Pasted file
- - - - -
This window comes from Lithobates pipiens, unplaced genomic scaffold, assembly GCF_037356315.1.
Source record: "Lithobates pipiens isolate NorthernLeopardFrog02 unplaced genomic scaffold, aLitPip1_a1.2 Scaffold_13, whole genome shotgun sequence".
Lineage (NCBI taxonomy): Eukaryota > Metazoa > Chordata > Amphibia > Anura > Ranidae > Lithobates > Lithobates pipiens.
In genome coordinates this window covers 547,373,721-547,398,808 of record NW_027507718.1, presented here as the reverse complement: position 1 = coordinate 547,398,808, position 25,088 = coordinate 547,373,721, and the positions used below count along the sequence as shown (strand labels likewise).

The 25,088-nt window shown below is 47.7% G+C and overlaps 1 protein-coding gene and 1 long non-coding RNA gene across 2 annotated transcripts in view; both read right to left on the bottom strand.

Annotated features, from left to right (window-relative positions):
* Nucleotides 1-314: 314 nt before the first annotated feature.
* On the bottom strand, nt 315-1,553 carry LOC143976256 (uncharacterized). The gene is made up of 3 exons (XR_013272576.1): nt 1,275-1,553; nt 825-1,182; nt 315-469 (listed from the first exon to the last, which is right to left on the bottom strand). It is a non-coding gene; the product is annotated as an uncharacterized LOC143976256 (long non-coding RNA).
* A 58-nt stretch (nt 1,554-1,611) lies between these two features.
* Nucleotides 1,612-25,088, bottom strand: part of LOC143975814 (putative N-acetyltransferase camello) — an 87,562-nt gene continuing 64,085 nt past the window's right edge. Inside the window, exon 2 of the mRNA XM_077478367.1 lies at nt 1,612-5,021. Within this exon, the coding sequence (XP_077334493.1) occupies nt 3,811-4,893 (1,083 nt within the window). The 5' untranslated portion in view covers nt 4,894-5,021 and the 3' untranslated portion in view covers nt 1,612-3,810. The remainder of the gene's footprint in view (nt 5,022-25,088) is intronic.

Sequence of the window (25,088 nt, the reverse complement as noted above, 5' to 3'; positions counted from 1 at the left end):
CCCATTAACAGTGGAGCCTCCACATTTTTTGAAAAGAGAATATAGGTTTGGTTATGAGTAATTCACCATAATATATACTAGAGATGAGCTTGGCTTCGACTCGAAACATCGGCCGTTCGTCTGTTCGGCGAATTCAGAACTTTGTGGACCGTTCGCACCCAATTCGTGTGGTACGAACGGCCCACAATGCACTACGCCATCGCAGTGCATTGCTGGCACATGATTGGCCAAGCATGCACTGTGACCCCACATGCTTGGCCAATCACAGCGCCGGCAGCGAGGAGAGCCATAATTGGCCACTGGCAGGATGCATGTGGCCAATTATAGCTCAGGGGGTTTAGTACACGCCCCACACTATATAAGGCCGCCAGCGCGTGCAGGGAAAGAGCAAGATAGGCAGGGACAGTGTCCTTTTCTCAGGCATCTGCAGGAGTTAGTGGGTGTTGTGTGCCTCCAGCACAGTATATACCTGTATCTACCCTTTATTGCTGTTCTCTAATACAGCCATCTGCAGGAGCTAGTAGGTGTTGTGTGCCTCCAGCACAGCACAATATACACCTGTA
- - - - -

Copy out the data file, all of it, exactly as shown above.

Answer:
This window comes from Lithobates pipiens, unplaced genomic scaffold, assembly GCF_037356315.1.
Source record: "Lithobates pipiens isolate NorthernLeopardFrog02 unplaced genomic scaffold, aLitPip1_a1.2 Scaffold_13, whole genome shotgun sequence".
Lineage (NCBI taxonomy): Eukaryota > Metazoa > Chordata > Amphibia > Anura > Ranidae > Lithobates > Lithobates pipiens.
In genome coordinates this window covers 547,373,721-547,398,808 of record NW_027507718.1, presented here as the reverse complement: position 1 = coordinate 547,398,808, position 25,088 = coordinate 547,373,721, and the positions used below count along the sequence as shown (strand labels likewise).

The 25,088-nt window shown below is 47.7% G+C and overlaps 1 protein-coding gene and 1 long non-coding RNA gene across 2 annotated transcripts in view; both read right to left on the bottom strand.

Annotated features, from left to right (window-relative positions):
* Nucleotides 1-314: 314 nt before the first annotated feature.
* On the bottom strand, nt 315-1,553 carry LOC143976256 (uncharacterized). The gene is made up of 3 exons (XR_013272576.1): nt 1,275-1,553; nt 825-1,182; nt 315-469 (listed from the first exon to the last, which is right to left on the bottom strand). It is a non-coding gene; the product is annotated as an uncharacterized LOC143976256 (long non-coding RNA).
* A 58-nt stretch (nt 1,554-1,611) lies between these two features.
* Nucleotides 1,612-25,088, bottom strand: part of LOC143975814 (putative N-acetyltransferase camello) — an 87,562-nt gene continuing 64,085 nt past the window's right edge. Inside the window, exon 2 of the mRNA XM_077478367.1 lies at nt 1,612-5,021. Within this exon, the coding sequence (XP_077334493.1) occupies nt 3,811-4,893 (1,083 nt within the window). The 5' untranslated portion in view covers nt 4,894-5,021 and the 3' untranslated portion in view covers nt 1,612-3,810. The remainder of the gene's footprint in view (nt 5,022-25,088) is intronic.

Sequence of the window (25,088 nt, the reverse complement as noted above, 5' to 3'; positions counted from 1 at the left end):
CCCATTAACAGTGGAGCCTCCACATTTTTTGAAAAGAGAATATAGGTTTGGTTATGAGTAATTCACCATAATATATACTAGAGATGAGCTTGGCTTCGACTCGAAACATCGGCCGTTCGTCTGTTCGGCGAATTCAGAACTTTGTGGACCGTTCGCACCCAATTCGTGTGGTACGAACGGCCCACAATGCACTACGCCATCGCAGTGCATTGCTGGCACATGATTGGCCAAGCATGCACTGTGACCCCACATGCTTGGCCAATCACAGCGCCGGCAGCGAGGAGAGCCATAATTGGCCACTGGCAGGATGCATGTGGCCAATTATAGCTCAGGGGGTTTAGTACACGCCCCACACTATATAAGGCCGCCAGCGCGTGCAGGGAAAGAGCAAGATAGGCAGGGACAGTGTCCTTTTCTCAGGCATCTGCAGGAGTTAGTGGGTGTTGTGTGCCTCCAGCACAGTATATACCTGTATCTACCCTTTATTGCTGTTCTCTAATACAGCCATCTGCAGGAGCTAGTAGGTGTTGTGTGCCTCCAGCACAGCACAATATACACCTGTA